Alexander the Great

Author: Aatmesh; Learner, Age 14 years

This is a self determined project for individual research based work. The organization of material, questions and directions are entirely the work of the learner.

Author Objectives : My learning objectives were mainly to understand the life of Alexander the Great, the legend behind him and his attitude, how he impacted the world and the reasons behind his actions. I also wanted to look at what we can learn from his failures and successes. Also the origin of his title “ the great “.

Organization of Material


  1. Birth and Childhood
  • Education in ancient Greece
  • Education of Alexander the great
  • Early influences
  1. Adulthood and campaigns
  • Threats to the throne
  • Internal threats
  • External threats (Campaigns)
  • Inspirations and goals
  • Macedon in Alexander’s absence
  1. Death, Legacy
  • Cause of death
  • Theories
  • Greatness, legacy
  • Accomplishments
  • Impact
  • Legend

Note : There will be a short analysis on certain facts after many sub topics.

  1. Birth and Childhood

Alexander the great, born Alexander the third of Macedon came into the world on 20th July 356 BC. He was birthed to king Philip the second and his fourth wife Olympias.

Alexander was raised by a nurse until he began schooling. He was educated like all other Macedonian youths of a similar socioeconomic class. He was taught to read, write, ride horses, fight and hunt from an early age. Alexander learned these skills from a private tutor. At the age of thirteen, Alexander was sent to study with Aristotle. Philip sent him to study with Aristotle harboring hopes that Alexander would return with necessary knowledge on the governing of Macedon. Aristotle was a well renowned philosopher, Philip was certain that Alexander could gain invaluable knowledge on many topics from him. Alexander’s schooling shaped him and influenced him to become the man he was. His schooling, was similar to that of many other children of nobility in ancient Greek city-states.

  • Education in Ancient Greece and Macedon :

In ancient Greece the system of education was centered around the needs of the Greek people. Ancient Greece was made up of various city-states. Each city-state had its own government and were bent on expanding their borders as well as protecting their own territory. They were constantly fighting among each other. For this reason, ancient Greeks needed to be well versed in the art of battles and war. For this, the Greeks focused a lot on physical fitness.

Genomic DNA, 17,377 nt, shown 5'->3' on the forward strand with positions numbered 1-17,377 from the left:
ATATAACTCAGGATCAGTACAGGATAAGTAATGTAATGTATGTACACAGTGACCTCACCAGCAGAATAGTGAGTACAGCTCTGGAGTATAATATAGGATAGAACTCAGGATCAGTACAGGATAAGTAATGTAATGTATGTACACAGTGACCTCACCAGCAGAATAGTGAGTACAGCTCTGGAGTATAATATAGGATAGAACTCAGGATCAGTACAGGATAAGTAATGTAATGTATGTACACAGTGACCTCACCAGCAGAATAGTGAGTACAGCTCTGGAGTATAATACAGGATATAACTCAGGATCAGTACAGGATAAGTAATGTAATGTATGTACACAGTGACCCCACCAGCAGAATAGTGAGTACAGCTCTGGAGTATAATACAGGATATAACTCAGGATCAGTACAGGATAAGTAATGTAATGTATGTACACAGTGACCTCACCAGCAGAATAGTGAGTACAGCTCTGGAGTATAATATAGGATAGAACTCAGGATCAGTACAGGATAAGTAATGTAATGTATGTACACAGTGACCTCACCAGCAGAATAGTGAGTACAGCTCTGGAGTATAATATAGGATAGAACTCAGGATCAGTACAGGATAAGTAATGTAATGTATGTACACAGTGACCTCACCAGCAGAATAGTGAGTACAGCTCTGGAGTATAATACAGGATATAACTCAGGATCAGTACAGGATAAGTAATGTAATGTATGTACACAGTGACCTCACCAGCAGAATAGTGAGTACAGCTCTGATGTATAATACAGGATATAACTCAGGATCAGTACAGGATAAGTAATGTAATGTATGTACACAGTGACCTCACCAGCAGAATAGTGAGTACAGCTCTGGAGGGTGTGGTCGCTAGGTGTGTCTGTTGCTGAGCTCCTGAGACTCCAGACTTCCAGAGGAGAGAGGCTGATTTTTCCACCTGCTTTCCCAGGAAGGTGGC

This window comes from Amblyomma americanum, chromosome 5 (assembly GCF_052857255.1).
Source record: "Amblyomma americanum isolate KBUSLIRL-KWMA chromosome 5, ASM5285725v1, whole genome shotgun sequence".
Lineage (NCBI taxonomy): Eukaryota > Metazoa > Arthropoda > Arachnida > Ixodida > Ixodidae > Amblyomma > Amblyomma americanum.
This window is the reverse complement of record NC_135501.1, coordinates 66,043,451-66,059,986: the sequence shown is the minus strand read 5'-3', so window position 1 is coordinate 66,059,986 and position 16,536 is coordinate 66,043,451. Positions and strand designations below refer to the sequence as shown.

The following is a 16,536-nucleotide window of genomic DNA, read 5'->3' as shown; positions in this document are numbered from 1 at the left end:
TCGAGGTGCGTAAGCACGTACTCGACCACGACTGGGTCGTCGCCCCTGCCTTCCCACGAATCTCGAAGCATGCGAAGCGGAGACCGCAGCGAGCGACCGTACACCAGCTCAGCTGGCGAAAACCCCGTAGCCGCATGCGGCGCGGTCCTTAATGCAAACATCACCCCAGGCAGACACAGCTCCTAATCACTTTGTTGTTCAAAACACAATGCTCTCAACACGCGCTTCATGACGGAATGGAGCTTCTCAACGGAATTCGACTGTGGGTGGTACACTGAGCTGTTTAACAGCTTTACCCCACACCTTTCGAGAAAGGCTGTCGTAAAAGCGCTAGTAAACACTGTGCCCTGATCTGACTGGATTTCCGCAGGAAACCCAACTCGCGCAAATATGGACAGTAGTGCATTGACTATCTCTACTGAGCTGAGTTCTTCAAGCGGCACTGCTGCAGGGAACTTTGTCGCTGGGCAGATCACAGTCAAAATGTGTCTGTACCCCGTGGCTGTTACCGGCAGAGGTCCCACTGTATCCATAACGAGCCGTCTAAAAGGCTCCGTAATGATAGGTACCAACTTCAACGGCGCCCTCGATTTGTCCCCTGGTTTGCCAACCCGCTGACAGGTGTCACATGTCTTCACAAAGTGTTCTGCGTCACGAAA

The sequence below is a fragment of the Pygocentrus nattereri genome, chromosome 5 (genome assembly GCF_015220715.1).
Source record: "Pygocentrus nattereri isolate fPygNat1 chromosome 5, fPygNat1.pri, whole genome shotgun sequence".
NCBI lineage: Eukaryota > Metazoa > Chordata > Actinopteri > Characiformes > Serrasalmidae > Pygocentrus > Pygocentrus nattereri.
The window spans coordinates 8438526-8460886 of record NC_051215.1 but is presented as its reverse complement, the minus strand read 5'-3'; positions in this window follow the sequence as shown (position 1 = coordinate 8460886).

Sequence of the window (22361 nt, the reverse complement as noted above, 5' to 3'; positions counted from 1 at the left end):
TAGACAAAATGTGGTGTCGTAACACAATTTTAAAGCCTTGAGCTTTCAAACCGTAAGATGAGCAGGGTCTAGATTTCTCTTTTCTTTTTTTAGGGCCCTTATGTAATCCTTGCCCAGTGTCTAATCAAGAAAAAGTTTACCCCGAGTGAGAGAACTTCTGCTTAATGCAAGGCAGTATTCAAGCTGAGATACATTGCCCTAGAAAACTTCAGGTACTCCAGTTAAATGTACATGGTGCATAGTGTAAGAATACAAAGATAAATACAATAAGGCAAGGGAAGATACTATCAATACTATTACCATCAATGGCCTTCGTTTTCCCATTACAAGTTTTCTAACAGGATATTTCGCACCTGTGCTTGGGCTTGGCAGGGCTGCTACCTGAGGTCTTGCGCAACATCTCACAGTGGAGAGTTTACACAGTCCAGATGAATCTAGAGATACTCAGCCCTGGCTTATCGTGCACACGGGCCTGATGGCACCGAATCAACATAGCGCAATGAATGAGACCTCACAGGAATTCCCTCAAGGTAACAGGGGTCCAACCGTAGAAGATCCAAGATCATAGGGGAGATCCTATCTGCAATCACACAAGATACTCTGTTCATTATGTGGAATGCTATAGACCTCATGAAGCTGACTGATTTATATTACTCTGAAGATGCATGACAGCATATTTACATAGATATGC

In ancient Greece, the education was different and based on social standings. Only males were given formal education, females were normally taught (By their mothers) how to cook, clean and run a household.

Youth that belonged to the lower class, were educated and taught in whatever trade their fathers knew. They were taught by their parents and could not afford to go to school. They could only learn how much their parents knew. For example, if a lower class boy’s father was a blacksmith, he would be taught the art of becoming a blacksmith by his father. Many of the lower class boys were sent to apprentice under a master of a trade (Carpentry, masonry etc) and would spend most of their adult life with him.

Youths of the middle class began their education at around the age of seven. Before that, they normally learnt manners and morals from their parents at home. When they became seven, they were sent to gymnasiums. There they were physically conditioned for war, health as well as to look beautiful. The Greeks believed that before developing one’s mind one must have a developed body. After becoming physically developed, most middle class youths were sent to study under a philosopher or go to a college of sports. Some of the middle class couldn’t afford this so they were enrolled in the army. They were physically trained just like the rich, but instead of being intellectually educated, they were taught about war and focused on formations (Used in a battle, like a phalanx). They (The middle class) were most likely to be foot soldiers, until they proved skilled enough to be promoted to a higher position.